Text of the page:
American Jim Yong Kim chosen as World Bank chief

WASHINGTON, April 16 (Xinhua)-- Jim Yong Kim, a U.S. candidate and president of Dartmouth University, has been selected to head the World Bank, the Washington-based global lender announced the decision on Monday with little suspense.

While announcing the appointment, the Bank's 25-member executive board expressed deep appreciation to all the nominees, saying their candidacies have enriched the discussion of the role of the chief and of the Bank's future direction.

Kim was favored over Nigerian Finance Minister Ngozi Okonjo- Iweala, the other candidate who was supported by South Africa and other developing countries. He was considered as almost certain to win since United States is the largest shareholder of the Bank.

A third candidate, former Colombian Minister of Finance Jose Antonio Ocampo, pulled out of the race on Friday.

U.S. President Barack Obama expressed confidence that Kim would be an inclusive leader who would bring to the Bank "a passion for and deep knowledge of development."

U.S. Treasury Secretary Timothy Geithner welcomed the Bank's decision to pick Kim as the new chief, saying Kim's deep development background coupled with his dedication to forging consensus would help "breathe new life" into the Bank.

In response to his selection, Kim said in a statement that he would seek a new alignment of the World Bank Group with a rapidly changing world.

"Together, with partners old and new, we will foster an institution that responds effectively to the needs of its diverse clients and donors; delivers more powerful results to support sustained growth; prioritizes evidence-based solutions over ideology; amplifies the voices of developing countries; and draws on the expertise and experience of the people we serve," Kim noted.

A Korean-American public health expert, Kim is set to assume his post on July 1. The current president Robert Zoellick, who will step down when his term expires at the end of June, offered his support in ensuing a successful transition.

Kim's appointment maintains Washington's grip on the multinational institution tasked with combating global poverty since its founding after World War II. Europe, in turn, has held control of the top post at the bank's sister organization, the International Monetary Fund.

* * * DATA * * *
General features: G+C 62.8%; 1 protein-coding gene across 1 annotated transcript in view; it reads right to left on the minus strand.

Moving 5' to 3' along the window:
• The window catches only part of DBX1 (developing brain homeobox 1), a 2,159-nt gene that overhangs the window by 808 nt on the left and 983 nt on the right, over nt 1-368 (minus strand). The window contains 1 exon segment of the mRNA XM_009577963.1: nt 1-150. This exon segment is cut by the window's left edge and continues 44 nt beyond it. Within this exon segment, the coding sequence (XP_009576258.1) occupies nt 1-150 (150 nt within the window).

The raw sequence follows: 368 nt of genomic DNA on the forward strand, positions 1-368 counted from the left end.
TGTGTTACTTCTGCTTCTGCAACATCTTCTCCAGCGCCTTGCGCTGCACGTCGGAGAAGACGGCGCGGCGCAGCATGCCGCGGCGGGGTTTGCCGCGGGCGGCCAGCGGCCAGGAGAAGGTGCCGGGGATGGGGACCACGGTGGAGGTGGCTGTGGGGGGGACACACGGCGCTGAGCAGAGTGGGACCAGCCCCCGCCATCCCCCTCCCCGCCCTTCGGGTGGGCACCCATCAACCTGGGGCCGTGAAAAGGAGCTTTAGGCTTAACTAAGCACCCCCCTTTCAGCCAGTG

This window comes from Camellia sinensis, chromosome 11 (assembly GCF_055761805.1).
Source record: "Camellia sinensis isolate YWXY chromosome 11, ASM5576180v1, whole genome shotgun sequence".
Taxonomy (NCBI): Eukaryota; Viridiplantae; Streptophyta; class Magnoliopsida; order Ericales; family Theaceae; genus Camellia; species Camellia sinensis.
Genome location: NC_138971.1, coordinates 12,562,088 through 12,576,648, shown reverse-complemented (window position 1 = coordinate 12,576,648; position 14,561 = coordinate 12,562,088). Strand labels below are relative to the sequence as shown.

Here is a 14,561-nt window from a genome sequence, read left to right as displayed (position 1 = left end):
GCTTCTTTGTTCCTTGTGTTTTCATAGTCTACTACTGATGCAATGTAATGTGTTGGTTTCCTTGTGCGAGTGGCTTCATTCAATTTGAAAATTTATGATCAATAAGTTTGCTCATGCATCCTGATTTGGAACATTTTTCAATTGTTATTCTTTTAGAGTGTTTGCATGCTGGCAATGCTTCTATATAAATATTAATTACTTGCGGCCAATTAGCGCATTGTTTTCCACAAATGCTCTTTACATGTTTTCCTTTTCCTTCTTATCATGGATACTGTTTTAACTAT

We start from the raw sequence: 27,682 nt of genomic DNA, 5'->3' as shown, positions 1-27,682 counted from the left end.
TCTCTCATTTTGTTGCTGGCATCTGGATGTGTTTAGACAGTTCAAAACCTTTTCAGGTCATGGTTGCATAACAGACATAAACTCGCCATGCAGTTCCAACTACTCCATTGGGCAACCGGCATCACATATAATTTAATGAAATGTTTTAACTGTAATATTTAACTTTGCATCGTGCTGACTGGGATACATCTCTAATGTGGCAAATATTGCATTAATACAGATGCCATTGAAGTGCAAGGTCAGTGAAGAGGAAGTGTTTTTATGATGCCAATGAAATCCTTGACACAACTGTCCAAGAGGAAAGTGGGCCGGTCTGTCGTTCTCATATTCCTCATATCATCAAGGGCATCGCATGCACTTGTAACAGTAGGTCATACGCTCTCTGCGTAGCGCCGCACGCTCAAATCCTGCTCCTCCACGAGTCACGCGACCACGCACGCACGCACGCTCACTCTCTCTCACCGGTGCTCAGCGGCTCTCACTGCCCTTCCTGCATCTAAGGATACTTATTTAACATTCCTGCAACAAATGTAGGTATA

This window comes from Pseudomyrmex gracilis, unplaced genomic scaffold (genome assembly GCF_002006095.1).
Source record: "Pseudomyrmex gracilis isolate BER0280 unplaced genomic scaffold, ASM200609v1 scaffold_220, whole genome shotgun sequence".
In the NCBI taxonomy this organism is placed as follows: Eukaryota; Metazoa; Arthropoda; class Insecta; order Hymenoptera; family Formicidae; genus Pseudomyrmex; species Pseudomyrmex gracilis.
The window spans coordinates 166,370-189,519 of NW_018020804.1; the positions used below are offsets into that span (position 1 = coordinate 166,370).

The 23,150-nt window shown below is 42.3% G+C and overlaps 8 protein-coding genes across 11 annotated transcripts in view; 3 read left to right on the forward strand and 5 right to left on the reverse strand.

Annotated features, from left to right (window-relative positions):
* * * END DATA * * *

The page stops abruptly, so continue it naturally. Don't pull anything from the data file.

However, for the first time in the Bank's history, the U.S. nominee was challenged by two credible candidates endorsed by developing countries, whose credentials are widely respected.

Unlike his predecessors, Kim is neither a career politician nor a professional banker, but known for his global background and experiences in fighting diseases in poor countries. His nomination last month by U.S. President Obama was considered as grounding- breaking.

While some called Kim a brilliant candidate, critics worry that his experience may not be comprehensive enough to handle all the fields of the world's premier development institution.

Earlier this month, a group of 39 former World bank officials and economists presented a letter to the bank's executive board and threw their support behind Okonjo-Iweala, citing her outstanding qualifications and broad experiences.

In a short interview with CNN on Sunday, Okonjo-Iweala called for a selection based on qualifications, rather than nationalities of the candidates.

Just hours before the final announcement on Monday, Okonjo- Iweala said the appointment was not being decided on merits, but political weight and shares of the institution.

While questioning the fairness of selection process, the veteran economist noted that her candidacy had helped bring changes into the process. She said in an interview with Xinhua last week she had helped shape the historic process that was unstoppable.

Jose Antonio Ocampo, who withdrew from the competition and complained that the race had become "highly political", once said the first-ever contest among three candidates had already made a difference to the future governance of the Bank.

South African Finance Minister Pravin Gordhan, while acknowledging progress made, noted that the selection process fell short of transparency and meritocracy the Bank has touted.

A lot more reforms need to be done, he added.